As outlined in the above article, there are many different approaches to limiting the losses on trading. However, regardless of the type of approach taken, the bottom line is the fact that the benefits of having trading limits far outweighs the limitations one might feel that comes with it.
While retail traders might brush aside the concept of setting trading limits, the fact that it is widely used among the professional trading circles and prop trading firms is a testament to the fact that the risk management method is a proven way to keep one’s emotions in check while trading.
Trading limits can also be beneficial when it comes to managing drawdown and also helps traders to recover from it as well. The drawdown limits will, of course, depend on the trading strategy’s performance and the trader’s approach to risk management.
Another benefit of using trading limits is that it helps traders to understand how their trades have been performing in different market conditions. By revisiting their trading strategy and the market conditions, traders are better able to view the strengths and weaknesses of their trading strategy.
Such an approach helps traders to look at different options in terms of what trading strategies they can use and what methods to avoid depending on the way the markets are behaving. At the end of the day, trading limits can help a trader to not just manage their risks but also to analyze the markets and their trading strategies.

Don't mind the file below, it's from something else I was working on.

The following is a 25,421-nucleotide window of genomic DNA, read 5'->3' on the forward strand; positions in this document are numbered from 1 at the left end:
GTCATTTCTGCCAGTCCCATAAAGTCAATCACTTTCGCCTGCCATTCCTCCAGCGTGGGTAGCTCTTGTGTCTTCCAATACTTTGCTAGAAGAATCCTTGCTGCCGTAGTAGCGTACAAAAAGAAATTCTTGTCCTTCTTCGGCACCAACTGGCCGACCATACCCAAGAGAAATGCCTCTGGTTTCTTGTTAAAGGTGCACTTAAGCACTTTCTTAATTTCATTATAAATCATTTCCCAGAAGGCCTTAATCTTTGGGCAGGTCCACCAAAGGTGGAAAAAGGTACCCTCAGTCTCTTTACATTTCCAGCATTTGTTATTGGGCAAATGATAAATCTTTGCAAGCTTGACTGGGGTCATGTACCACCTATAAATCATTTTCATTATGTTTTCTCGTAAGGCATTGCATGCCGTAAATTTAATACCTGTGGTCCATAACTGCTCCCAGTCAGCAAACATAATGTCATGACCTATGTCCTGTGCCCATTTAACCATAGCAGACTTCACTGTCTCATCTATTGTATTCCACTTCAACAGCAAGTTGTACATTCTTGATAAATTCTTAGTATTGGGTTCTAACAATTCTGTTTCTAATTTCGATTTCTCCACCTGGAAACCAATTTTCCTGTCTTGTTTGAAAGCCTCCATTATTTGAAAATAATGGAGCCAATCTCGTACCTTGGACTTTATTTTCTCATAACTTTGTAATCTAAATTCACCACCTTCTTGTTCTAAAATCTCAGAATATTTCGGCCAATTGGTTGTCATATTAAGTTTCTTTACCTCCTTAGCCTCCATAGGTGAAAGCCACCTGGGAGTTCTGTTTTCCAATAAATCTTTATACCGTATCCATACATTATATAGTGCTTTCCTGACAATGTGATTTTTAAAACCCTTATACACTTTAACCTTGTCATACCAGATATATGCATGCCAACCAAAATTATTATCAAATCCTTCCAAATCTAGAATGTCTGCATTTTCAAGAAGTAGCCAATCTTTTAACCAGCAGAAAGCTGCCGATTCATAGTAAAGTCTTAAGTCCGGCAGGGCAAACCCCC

One of the common misconceptions is that if you set a monthly trading limit to 20%, it doesn’t mean that you are limiting your drawdown to 20%. For example, in the first month of your trading, if you were down 20%, you would incur a 20% drawdown. Now in the second month, if you incur another 20% trading limit, your drawdown would be at 40%.
While trading limits don’t guarantee you to limit your drawdown, the fact that you are alerted when you are reaching your trading limits will ensure that you are aware of the performance of your trading strategy and take the necessary steps to correct them accordingly.
Thus, in conclusion, trading limits is part of the risk management methods that neatly ties in with a trading strategy and helps traders to build a disciplined approach to trading. Trading limits can be set based on a number of variables and it all starts with what a trader expects in terms of returns and how much of risk they are willing to tolerate.
Having daily, weekly or monthly trading limits is not just a fancy concept but it is widely employed in many professional trading firms as it helps traders to manage not just their technical approach to trading but also helps to keep a check on the psychological aspects of trading as well.
The original article appeared on tradingsim.com and is available here.